Tuesday, October 23, 2018

NaNoWriMo Thoughts - Our Tragic Universe by Scarlett Thomas

Have you ever found yourself faced with a writing project and no idea how to start? Have you ever experienced the uncomfortable realization that everything you write is going to be a reflection on your personal life in some way and that people won’t believe you’re writing a character, even if that character doesn’t resemble you in any way? Have you ever written something for a creative writing class that started along the lines of “the author put pen to paper, but words wouldn’t come.  She bounced a tennis ball against the floor ten times, trying to come up with a different character name on each bounce.  She slept with her pen under her pillow and showered with her tablet in a plastic bag.  One glorious autumn day she awoke to the sounds of geese calling overhead on the migration route, and their brazen honking acted like a tissue might on a stuffed up nose.  She ran to her computer and without preamble, started to write....”
My god, we’ve all done it. We are all GUILTY of that bilge. We’ve all been that self-inserted character, writing pure garbage with the hope that at some point, something of value would emerge.  We’ve all discovered that the best way to write something good, or memorable, or even therapeutic, is just to sit down and do it.  Just write.
This is the whole point of NaNoWriMo.  Stop telling everyone how much you’d love to write a novel one day and just sit down and write one.  No deleting, no editing.  30 days, a beginning, middle, and end, at least 50,000 words.  It won’t be good, but it will be written.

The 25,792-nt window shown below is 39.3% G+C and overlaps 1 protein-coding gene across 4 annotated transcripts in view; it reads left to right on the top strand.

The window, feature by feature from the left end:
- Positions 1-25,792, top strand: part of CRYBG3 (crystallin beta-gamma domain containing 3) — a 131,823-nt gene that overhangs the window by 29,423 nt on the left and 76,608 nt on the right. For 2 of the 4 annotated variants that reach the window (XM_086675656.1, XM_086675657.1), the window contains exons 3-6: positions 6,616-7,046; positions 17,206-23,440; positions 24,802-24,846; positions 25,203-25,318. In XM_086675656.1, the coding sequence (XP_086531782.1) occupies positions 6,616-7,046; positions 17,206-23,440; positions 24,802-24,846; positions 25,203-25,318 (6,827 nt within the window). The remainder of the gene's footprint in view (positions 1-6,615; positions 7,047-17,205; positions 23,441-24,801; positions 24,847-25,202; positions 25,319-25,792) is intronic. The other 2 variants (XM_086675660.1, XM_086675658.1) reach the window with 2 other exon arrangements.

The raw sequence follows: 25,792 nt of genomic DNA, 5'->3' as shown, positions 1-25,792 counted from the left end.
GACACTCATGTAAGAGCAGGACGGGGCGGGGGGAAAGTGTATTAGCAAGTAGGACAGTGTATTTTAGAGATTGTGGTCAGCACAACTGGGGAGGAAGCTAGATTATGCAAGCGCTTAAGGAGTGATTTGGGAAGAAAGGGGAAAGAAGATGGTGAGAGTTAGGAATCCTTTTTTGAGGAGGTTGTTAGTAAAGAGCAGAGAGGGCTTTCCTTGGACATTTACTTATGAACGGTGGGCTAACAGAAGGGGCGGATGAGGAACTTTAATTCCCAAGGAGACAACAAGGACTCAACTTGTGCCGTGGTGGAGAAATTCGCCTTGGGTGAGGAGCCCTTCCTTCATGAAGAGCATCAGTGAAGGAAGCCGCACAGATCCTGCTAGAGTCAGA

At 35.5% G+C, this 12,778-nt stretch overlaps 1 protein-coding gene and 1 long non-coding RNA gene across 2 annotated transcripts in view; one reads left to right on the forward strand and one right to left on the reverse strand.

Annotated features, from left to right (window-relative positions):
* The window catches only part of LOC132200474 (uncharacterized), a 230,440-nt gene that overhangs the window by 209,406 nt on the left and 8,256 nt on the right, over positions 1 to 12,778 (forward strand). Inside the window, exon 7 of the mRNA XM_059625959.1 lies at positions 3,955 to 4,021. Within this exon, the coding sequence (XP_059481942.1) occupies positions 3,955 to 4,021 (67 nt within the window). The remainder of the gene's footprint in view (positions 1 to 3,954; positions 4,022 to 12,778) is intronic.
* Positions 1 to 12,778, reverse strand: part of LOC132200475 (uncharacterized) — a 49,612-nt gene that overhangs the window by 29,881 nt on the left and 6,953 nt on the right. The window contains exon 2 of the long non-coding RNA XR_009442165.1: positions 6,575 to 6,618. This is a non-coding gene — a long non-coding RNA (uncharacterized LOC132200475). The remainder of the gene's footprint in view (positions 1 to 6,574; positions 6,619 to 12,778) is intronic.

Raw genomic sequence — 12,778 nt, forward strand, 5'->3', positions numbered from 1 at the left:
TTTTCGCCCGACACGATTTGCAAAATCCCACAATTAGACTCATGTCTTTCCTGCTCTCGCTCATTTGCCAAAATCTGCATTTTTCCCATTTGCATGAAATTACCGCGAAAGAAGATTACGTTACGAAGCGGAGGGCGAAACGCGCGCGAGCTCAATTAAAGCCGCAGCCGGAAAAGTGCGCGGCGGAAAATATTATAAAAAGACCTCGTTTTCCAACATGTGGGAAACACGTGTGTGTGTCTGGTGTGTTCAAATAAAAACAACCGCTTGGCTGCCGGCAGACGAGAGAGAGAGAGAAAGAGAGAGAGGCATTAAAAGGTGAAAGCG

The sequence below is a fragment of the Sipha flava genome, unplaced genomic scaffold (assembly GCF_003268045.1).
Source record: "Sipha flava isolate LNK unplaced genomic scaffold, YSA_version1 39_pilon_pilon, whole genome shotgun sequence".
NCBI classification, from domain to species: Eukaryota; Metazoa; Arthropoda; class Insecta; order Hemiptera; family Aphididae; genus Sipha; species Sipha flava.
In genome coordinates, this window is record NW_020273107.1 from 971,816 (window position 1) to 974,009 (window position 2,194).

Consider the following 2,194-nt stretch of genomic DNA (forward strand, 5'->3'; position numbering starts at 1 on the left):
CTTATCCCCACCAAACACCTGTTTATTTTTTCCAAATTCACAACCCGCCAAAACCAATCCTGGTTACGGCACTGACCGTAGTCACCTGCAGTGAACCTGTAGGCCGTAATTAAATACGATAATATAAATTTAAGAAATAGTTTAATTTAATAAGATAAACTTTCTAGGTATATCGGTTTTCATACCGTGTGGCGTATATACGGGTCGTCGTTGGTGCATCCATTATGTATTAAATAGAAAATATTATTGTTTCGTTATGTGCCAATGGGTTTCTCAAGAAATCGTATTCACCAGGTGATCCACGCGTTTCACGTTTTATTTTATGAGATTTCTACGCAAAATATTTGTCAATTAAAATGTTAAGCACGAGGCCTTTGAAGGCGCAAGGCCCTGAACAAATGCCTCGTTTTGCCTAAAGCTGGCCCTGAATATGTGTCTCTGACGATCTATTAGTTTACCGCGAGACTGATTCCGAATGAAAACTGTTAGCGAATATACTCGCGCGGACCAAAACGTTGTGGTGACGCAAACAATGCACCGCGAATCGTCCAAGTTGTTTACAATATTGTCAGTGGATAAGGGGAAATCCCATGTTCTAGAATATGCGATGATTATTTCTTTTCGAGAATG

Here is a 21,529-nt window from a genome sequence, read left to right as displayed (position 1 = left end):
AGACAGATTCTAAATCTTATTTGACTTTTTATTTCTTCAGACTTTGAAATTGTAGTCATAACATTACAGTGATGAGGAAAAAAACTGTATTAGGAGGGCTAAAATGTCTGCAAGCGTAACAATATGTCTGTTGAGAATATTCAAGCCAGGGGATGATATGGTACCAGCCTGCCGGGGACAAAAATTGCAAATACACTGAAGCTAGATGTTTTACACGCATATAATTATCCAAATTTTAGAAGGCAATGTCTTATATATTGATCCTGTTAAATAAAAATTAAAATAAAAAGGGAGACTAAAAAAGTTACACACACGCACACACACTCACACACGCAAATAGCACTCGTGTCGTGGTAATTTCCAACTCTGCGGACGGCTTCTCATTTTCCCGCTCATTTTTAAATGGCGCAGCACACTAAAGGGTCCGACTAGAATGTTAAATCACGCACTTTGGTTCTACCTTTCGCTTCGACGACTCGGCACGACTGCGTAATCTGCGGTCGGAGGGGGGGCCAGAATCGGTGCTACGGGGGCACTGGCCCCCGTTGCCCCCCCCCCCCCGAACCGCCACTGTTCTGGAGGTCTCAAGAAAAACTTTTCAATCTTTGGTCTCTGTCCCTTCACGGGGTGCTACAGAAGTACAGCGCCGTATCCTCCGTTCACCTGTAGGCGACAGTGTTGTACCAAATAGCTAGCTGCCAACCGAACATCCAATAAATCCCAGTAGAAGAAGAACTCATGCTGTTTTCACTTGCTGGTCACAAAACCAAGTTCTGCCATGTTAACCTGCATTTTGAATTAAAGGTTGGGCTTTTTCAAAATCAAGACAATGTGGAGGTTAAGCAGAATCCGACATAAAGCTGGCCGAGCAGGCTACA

I’ve tried to convince a number of people to participate in this madness with me every year since I started.  Most people say the same thing - that they don’t have time, or that every time they’ve tried their work has turned out nonsensical.  Listen.  I managed to complete NaNoWriMo one year while working full time and going to night school, and I did it in the stolen moments.  In the times you’d take a cigarette or snack break, a full lunch at work, watch TV before bed, spend scrolling Twitter, sitting on the toilet, all of those minutes add up.  Those stolen little minutes can create a whole life within your life.  I wrote my novel using Google Docs, although I’m sure any cloud-based writing program would work.  You can do it on your phone or tablet while standing in line at the store, or waiting in the doctor’s waiting room.  It helps, of course, to have a good outline beforehand so there’s no wasted time. You just glance at your outline for the next scene or plot direction and write for five minutes.  
I wrote a lot of terrible things that year.  Because the goal is to write 50k words, sometimes my characters would do things like debate what they were going to eat for lunch. I could easily write a couple hundred words debating which was the best menu option at Taco Bell (the beef nacho cheese chalupa if you’re not counting calories, duh).  It didn’t matter exactly what I was vamping about, somehow that chalupa would turn up in later chapters and become central to the character or the plot.  Just the act of writing something down turned into ideas for future scenes, and somehow I got to 50k in about 1667 words a day.  Some days more, some days less.  It’s just like eating a pie.  Most of us don’t sit down and eat a whole pie at once, but I sure can finish a pie if I’m telling myself I’m just having a nibble with each meal.